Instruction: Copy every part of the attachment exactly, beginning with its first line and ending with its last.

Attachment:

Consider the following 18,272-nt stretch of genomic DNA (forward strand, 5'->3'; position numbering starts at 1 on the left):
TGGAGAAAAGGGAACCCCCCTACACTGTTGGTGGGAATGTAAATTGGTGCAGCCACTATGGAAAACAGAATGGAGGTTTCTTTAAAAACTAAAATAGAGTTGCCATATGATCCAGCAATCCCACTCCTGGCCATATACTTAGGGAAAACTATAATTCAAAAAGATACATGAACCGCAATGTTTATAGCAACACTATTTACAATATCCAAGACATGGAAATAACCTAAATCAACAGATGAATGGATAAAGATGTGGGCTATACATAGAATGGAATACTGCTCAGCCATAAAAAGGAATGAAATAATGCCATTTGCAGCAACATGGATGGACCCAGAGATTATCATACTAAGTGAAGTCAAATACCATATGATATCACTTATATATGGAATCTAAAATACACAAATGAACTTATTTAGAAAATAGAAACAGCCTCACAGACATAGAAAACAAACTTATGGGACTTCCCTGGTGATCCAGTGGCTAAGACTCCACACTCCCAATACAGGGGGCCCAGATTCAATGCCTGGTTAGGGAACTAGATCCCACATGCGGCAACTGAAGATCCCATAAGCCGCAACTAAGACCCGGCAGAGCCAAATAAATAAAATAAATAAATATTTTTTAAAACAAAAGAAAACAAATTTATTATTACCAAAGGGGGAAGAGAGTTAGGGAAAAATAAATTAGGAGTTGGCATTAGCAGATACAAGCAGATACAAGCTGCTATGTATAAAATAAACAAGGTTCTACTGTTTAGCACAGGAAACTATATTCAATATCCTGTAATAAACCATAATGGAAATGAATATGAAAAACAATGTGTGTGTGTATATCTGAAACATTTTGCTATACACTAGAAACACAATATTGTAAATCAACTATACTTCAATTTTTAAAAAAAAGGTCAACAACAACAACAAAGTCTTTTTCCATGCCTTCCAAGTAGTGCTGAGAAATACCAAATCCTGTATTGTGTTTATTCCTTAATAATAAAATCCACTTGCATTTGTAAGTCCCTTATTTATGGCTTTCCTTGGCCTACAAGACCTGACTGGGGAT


Consider the following 18,272-nt stretch of genomic DNA (forward strand, 5'->3'; position numbering starts at 1 on the left):
TGGAGAAAAGGGAACCCCCCTACACTGTTGGTGGGAATGTAAATTGGTGCAGCCACTATGGAAAACAGAATGGAGGTTTCTTTAAAAACTAAAATAGAGTTGCCATATGATCCAGCAATCCCACTCCTGGCCATATACTTAGGGAAAACTATAATTCAAAAAGATACATGAACCGCAATGTTTATAGCAACACTATTTACAATATCCAAGACATGGAAATAACCTAAATCAACAGATGAATGGATAAAGATGTGGGCTATACATAGAATGGAATACTGCTCAGCCATAAAAAGGAATGAAATAATGCCATTTGCAGCAACATGGATGGACCCAGAGATTATCATACTAAGTGAAGTCAAATACCATATGATATCACTTATATATGGAATCTAAAATACACAAATGAACTTATTTAGAAAATAGAAACAGCCTCACAGACATAGAAAACAAACTTATGGGACTTCCCTGGTGATCCAGTGGCTAAGACTCCACACTCCCAATACAGGGGGCCCAGATTCAATGCCTGGTTAGGGAACTAGATCCCACATGCGGCAACTGAAGATCCCATAAGCCGCAACTAAGACCCGGCAGAGCCAAATAAATAAAATAAATAAATATTTTTTAAAACAAAAGAAAACAAATTTATTATTACCAAAGGGGGAAGAGAGTTAGGGAAAAATAAATTAGGAGTTGGCATTAGCAGATACAAGCAGATACAAGCTGCTATGTATAAAATAAACAAGGTTCTACTGTTTAGCACAGGAAACTATATTCAATATCCTGTAATAAACCATAATGGAAATGAATATGAAAAACAATGTGTGTGTGTATATCTGAAACATTTTGCTATACACTAGAAACACAATATTGTAAATCAACTATACTTCAATTTTTAAAAAAAAGGTCAACAACAACAACAAAGTCTTTTTCCATGCCTTCCAAGTAGTGCTGAGAAATACCAAATCCTGTATTGTGTTTATTCCTTAATAATAAAATCCACTTGCATTTGTAAGTCCCTTATTTATGGCTTTCCTTGGCCTACAAGACCTGACTGGGGAT